Public Practitioners often struggle with finding, hiring and retaining good staff. This issue is not unique to small or medium sized practitioners as many of the large CPA firms provide financial incentives (as much as $ 5,000) to their existing staff to "head hunt" for competent staff.
Finding experienced candidates such as senior auditors, individuals with significant tax experience or staff with public practice management experience can be difficult. Traditionally, public practice firms retain full time staff who work a normal work week with overtime when required. More and more, firms are looking to flexible staffing situations such as sub-contractors, part-time employees and agencies to assist during heavy periods and staff shortages.
What has changed? Literature states that employee loyalty is diminishing as the Generation Xers and Millennials are in the pursuit of life balance, challenging work and the almighty dollar and not spending their Sunday afternoons at the office. By the time many baby boomers retire they will have had only three or four jobs in their careers. In contrast job-hopping is a normal accepted method of career advancement for younger generations.
This problem spans small to large public practice firms. So what is a practitioner to do? Several success stories have risen over the years from the challenges of acquiring and maintaining good staff:
- A sole practitioner on Vancouver Island swears by the flexible staffing model. He has two staff who do not wish to work full time and is able to utilize them to support significant work compression from February to June and then they work on a part-time basis when the need arises.
- A firm in the Okanagan engages a member to work on a subcontract basis from December through to June. The situation is beneficial for both parties as this member has two small children and does not wish to work full-time and the firm does not wish to carry the additional staffing costs during their slow period.
- A firm in the northern region of BC realizes that it is difficult to attract staff who will bear the cold winters. To provide incentive and some security, they remunerate their hard working professional staff with equity interest. By providing voting shares, they are able to reward their staff with flexible compensation and a sense of "ownership" that helps to improve the likelihood of maintaining good employees.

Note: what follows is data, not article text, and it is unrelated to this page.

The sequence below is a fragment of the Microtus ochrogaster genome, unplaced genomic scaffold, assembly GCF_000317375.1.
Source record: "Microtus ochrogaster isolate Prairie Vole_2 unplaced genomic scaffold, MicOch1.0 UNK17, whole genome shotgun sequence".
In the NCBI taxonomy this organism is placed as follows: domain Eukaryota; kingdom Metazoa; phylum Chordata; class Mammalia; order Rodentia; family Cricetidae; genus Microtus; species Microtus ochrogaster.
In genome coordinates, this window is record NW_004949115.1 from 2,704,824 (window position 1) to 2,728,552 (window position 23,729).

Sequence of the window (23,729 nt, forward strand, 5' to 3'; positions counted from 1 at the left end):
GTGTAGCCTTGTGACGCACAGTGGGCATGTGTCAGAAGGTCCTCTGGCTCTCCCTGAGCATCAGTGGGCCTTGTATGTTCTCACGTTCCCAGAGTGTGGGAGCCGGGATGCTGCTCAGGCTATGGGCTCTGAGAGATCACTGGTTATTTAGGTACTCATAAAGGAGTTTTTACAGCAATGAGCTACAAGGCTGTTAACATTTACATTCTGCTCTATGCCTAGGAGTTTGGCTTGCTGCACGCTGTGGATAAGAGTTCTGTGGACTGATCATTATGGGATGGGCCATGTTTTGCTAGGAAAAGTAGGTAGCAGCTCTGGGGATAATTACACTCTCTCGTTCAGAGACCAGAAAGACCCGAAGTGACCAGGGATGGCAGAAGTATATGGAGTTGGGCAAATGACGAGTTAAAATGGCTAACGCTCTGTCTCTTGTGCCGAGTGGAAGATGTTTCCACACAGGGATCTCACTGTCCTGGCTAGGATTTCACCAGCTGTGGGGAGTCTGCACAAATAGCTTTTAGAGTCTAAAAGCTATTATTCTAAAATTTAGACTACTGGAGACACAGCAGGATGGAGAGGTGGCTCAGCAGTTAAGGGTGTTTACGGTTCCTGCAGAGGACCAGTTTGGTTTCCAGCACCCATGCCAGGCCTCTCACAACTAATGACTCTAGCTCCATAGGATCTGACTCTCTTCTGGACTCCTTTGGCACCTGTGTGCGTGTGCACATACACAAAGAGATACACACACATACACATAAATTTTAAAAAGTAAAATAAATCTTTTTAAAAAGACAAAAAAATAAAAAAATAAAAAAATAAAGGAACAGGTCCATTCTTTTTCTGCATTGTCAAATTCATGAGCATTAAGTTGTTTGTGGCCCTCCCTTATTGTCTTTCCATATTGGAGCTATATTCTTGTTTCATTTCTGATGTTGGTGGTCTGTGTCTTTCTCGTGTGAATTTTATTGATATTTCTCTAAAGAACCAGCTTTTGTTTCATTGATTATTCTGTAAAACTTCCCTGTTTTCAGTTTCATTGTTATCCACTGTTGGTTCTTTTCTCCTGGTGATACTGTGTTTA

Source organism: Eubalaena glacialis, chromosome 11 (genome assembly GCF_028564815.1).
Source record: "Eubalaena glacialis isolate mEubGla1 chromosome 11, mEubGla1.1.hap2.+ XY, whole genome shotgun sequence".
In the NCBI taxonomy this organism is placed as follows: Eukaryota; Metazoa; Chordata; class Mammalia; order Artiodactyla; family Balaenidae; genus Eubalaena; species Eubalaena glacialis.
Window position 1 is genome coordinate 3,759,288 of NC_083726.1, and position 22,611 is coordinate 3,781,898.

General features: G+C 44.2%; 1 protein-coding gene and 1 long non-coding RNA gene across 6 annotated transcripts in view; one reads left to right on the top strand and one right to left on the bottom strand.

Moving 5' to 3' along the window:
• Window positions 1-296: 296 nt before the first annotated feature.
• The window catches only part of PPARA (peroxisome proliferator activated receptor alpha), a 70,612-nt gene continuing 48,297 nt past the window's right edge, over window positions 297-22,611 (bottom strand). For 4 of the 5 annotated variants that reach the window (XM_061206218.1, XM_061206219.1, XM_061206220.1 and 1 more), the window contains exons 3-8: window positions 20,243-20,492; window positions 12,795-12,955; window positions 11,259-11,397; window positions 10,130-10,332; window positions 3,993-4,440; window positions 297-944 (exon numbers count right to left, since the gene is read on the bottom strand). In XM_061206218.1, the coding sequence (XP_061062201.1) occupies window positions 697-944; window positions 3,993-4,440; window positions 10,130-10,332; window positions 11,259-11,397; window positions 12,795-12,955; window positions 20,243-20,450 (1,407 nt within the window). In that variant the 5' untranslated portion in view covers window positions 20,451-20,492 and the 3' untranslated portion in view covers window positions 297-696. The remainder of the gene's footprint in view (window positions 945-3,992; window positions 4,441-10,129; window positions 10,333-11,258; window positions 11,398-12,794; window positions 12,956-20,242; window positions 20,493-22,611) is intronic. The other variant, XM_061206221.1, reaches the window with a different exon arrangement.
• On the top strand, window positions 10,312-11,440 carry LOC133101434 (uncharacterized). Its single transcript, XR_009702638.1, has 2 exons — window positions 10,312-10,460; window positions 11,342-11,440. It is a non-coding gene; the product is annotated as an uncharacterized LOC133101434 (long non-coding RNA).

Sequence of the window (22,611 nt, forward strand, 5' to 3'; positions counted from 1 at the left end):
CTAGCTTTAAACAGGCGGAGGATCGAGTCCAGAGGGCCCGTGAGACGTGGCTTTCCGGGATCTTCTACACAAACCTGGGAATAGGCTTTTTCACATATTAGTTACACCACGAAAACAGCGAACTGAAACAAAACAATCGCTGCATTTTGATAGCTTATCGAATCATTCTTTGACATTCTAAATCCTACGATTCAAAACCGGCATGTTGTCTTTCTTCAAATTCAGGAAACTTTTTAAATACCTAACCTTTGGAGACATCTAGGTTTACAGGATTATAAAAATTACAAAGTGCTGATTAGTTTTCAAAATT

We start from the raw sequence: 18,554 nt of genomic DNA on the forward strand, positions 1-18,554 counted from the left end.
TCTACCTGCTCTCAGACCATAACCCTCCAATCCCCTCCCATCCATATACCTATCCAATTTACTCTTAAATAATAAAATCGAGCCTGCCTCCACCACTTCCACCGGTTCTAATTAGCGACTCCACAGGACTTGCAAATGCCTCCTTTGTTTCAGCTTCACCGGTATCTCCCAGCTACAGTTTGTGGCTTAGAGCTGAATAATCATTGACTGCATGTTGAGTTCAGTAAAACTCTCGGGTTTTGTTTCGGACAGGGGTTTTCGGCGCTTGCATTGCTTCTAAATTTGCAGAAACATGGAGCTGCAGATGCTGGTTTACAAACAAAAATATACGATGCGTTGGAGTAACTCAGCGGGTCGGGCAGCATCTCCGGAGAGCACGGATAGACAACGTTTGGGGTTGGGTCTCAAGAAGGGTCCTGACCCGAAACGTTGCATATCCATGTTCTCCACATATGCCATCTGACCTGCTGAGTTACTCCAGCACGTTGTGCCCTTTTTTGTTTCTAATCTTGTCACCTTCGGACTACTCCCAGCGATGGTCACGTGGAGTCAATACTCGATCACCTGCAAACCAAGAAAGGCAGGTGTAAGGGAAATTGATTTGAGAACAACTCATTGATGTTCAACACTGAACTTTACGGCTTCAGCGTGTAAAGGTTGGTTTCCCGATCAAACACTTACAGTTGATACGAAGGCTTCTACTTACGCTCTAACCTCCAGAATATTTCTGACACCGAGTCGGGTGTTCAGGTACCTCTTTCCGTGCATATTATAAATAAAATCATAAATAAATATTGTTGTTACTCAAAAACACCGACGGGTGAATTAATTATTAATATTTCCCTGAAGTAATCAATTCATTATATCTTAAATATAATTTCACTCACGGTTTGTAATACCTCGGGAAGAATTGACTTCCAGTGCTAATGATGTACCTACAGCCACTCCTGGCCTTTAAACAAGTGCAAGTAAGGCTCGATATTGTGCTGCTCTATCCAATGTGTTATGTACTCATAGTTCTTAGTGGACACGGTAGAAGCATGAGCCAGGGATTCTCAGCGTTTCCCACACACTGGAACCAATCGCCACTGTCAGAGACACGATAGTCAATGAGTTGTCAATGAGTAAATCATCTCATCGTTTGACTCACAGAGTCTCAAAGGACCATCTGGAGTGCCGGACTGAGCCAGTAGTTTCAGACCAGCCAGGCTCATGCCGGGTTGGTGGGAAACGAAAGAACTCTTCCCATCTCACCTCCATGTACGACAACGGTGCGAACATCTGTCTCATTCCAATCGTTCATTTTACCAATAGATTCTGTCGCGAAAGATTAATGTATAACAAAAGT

Some firms that have addressed the needs of their staff by providing various types of flexible work arrangements, or other accommodations, which still permit sufficient control. Various firms retain a number of part-time staff. These, typically, are working mothers-mature, responsible people-who welcome the opportunity to work, say, twenty hours a week to stay involved and earn some money.
Firms can also attract outstanding people to the profession by letting them know that they do not just provide compliance services. These are changing times, but for somebody who joins a progressive firm, there will be plenty of opportunities. Public Practice is an exciting career for people who have the desire to grow and be successful, and who join a firm where the fit and chemistry are right. Firms are suffering from staffing challenges, but the potential is there.
The benefits of flexible staffing far outweigh the challenges. Firms benefit from reduced downtime and the ability to attract often very experienced staff that they would otherwise not be able to obtain. These individuals benefit from being able to manage their work-life balance while still pursuing a challenging and interesting career.